Gov. Patrick rejects federal deportation program in Massachusetts

ACLU applauds governor's leadership against so-called "Secure Communities"

Spanish: El Gobernador Patrick rechaza programa federal de deportación en Massachusetts

FOR IMMEDIATE RELEASE
Monday, June 6, 2011

CONTACT:
Christopher Ott, Communications Director, 617-482-3170 x322, cott@aclum.org

BOSTON -- Governor Patrick today announced his opposition to the federal deportation program known as "Secure Communities," or S-Comm, which sends the fingerprints of everyone arrested--not convicted--for any offense to Immigration and Customs Enforcement (ICE). The controversial program sparked protest around the state in recent months over concerns that it encourages racial profiling, makes immigrants afraid to report crimes, and feeds information from immigrants and U.S. citizens alike into a vast database with little oversight.

"Today, Governor Patrick showed true leadership by saying no to S-Comm, a failed federal program that was ill-conceived from the start, undermined community policing efforts, and failed to do what its backers claimed it would," said Carol Rose, executive director of the American Civil Liberties Union of Massachusetts. "Around Massachusetts, community members told the governor that S-Comm makes us all less safe, not more. We thank Governor Patrick for listening and responding to the concerns of both police and community members, and doing the right thing to keep our communities both safe and free."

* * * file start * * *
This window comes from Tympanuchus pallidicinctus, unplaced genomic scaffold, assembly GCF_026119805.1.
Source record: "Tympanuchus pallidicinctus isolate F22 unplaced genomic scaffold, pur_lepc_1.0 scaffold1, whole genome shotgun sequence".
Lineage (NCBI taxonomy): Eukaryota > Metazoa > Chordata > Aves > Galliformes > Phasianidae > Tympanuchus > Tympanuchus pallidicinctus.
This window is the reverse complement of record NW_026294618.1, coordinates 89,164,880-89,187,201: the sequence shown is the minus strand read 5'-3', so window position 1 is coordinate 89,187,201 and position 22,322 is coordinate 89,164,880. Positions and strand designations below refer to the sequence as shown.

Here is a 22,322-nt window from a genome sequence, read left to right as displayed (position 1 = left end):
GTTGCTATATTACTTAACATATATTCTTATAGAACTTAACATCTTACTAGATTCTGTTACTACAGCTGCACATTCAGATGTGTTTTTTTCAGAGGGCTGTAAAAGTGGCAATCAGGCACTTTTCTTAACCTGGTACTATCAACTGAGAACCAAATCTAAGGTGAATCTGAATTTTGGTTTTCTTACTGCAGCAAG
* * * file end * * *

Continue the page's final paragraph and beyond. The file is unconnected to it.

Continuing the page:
Although S-Comm is supposed to focus on identifying and removing violent "Level 1" criminals, the latest ICE statistics show that a Boston pilot of the program over the last two years has fed an astounding 45,707 names and fingerprints from everyday Bostonians--presumably mostly U.S. citizens--into ICE's growing database. In Boston, S-Comm has also led to the deportation of twice as many people with no criminal convictions as "Level 1" offenders. People who have never been convicted of any crime represent 52 percent of the total number of those deported under S-Comm, with a further 15 percent committing only minor offenses.

As a result, community leaders, including chiefs of police, have come forward in opposition to S-Comm. According to Chelsea Chief of Police Brian Kyes, for example, S-Comm has created "mistrust of local police, discouraged people from reporting crime, and made everyone more vulnerable to crime by breaking down hard earned relationships." And on May 27, 2011, more than 120 organizations joined in asking Governor Patrick to reject S-Comm.

Governor Patrick joins the governors of other states opposed to S-Comm. Last month, Governor Pat Quinn of Illinois announced his plans to pull Illinois out of the deportation program, and on June 1, 2011, Governor Andrew Cuomo of New York suspended his state's participation as well.